Cases reported "Babesiosis"

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11/13. The risk of acquiring lyme disease or babesiosis from a blood transfusion.

    To determine the risk of acquiring lyme disease or babesiosis from blood transfusion, serum was collected before and 6 weeks after patients received multiple transfusions during cardiothoracic surgery and antibodies to borrelia burgdorferi and babesia microti were measured. Of 155 subjects, 149 received 601 total units of packed red blood cells (PRBC) and 48 received 371 total units of platelets. No patient developed clinical or serologic evidence of lyme disease; 1 (who received 5 units of PRBC) developed clinical and serologic evidence of babesiosis. The risk of acquiring lyme disease from a transfused unit of PRBC was 0 (95% confidence interval [CI], 0-0.5%) and from a transfused unit of platelets was 0 (95% CI, 0-0.8%); the same risks for babesiosis were 0.17% (95% CI, 0.004%-0.9%) and 0 (95% CI, 0-0.8%), respectively. The risk of acquiring either lyme disease or babesiosis from a blood transfusion in connecticut is very low.
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ranking = 1
keywords = burgdorferi
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12/13. A fatal case of babesiosis in missouri: identification of another piroplasm that infects humans.

    OBJECTIVE: To characterize the etiologic agents (MO1) of the first reported case of babesiosis acquired in missouri. DESIGN: Case report, serologic testing, animal inoculations, and molecular studies. SETTING: Southeastern missouri. PATIENT: A 73-year-old man who had had a splenectomy and had a fatal case of babesiosis. MEASUREMENTS: serum specimens from the patient were assayed by indirect immunofluorescent antibody testing and immunoprecipitation for reactivity with antigens from various Babesia species. Whole blood obtained from the patient before treatment was inoculated into hamsters and jirds and into calves and bighorn sheep that had had splenectomy and were immunosuppressed with dexamethasone. Piroplasm-specific nuclear small-subunit ribosomal dna was recovered from the patient's blood by using broad-range amplification with the polymerase chain reaction; a 144 base-pair region of the amplification product was sequenced; and phylogenetic analysis was done to compare MO1 with various Babesia species. RESULTS: Indirect immunofluorescent antibody testing showed that the patient's serum had strong reactivity with Babesia divergens, which causes babesiosis in cattle and humans in europe, but that it had minimal reactivity with B. microti and WA1, which are the piroplasms previously known to cause zoonotic babesiosis in the united states. Immunoprecipitations showed that MO1 is more closely related to B. divergens than to B. canis (a canine parasite). None of the experimentally inoculated animals became demonstrably parasitemic. Phylogenetic analyses, after dna sequencing, showed that MO1 is most closely related to B. divergens (100% similarity). CONCLUSIONS: Although MO1 is probably distinct from B. divergens, the two share morphologic, antigenic, and genetic characteristics; MO1 probably represents a Babesia species not previously recognized to have infected humans. Medical personnel should be aware that patients in the united states can have life-threatening babesiosis even though they are seronegative to B. microti and WA1 antigen.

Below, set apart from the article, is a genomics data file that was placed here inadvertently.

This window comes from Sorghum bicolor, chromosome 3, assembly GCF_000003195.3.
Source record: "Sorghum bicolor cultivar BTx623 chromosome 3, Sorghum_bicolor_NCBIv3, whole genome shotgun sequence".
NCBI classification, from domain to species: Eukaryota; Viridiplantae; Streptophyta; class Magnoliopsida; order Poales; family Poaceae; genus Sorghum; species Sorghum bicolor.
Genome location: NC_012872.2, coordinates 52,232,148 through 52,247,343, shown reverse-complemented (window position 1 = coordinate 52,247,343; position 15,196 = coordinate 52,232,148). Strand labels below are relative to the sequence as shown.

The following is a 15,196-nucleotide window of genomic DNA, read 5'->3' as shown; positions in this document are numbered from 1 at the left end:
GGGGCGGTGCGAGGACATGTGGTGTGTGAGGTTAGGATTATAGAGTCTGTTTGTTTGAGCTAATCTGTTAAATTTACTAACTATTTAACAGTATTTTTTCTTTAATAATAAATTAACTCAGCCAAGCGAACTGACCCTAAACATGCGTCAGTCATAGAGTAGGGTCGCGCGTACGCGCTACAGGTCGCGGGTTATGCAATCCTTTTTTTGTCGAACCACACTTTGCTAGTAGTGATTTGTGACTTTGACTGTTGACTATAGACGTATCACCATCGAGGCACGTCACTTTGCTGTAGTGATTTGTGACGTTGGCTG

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ranking = 0.030576261805346
keywords = lyme
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13/13. coinfection with babesia microti and borrelia burgdorferi in a western wisconsin resident.

    A 68-year-old woman, who had not traveled outside of western wisconsin, was hospitalized after 4 weeks of chills, fevers, myalgias, neuralgias in her right arm, and pain in the right upper quadrant of her abdomen. physical examination revealed hepatosplenomegaly, and laboratory studies showed anemia, thrombocytopenia, increased aspartate transaminase level, and microscopic hematuria. Wright's stain of a blood smear revealed intraerythrocytic organisms consistent with Babesia species. A polymerase chain reaction of whole blood specimens along with an increased serologic titer confirmed the diagnosis of babesia microti. Indirect immunofluorescent antibody serology and Western blot analysis revealed a simultaneous infection with borrelia burgdorferi. coinfection with B. microti and B. burgdorferi may occur in endemic areas where both organisms are carried by the same tick vector, ixodes scapularis. The intensity and duration of illness seem to be greatest in patients with concurrent infection.
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ranking = 6.0305762618053
keywords = burgdorferi, lyme
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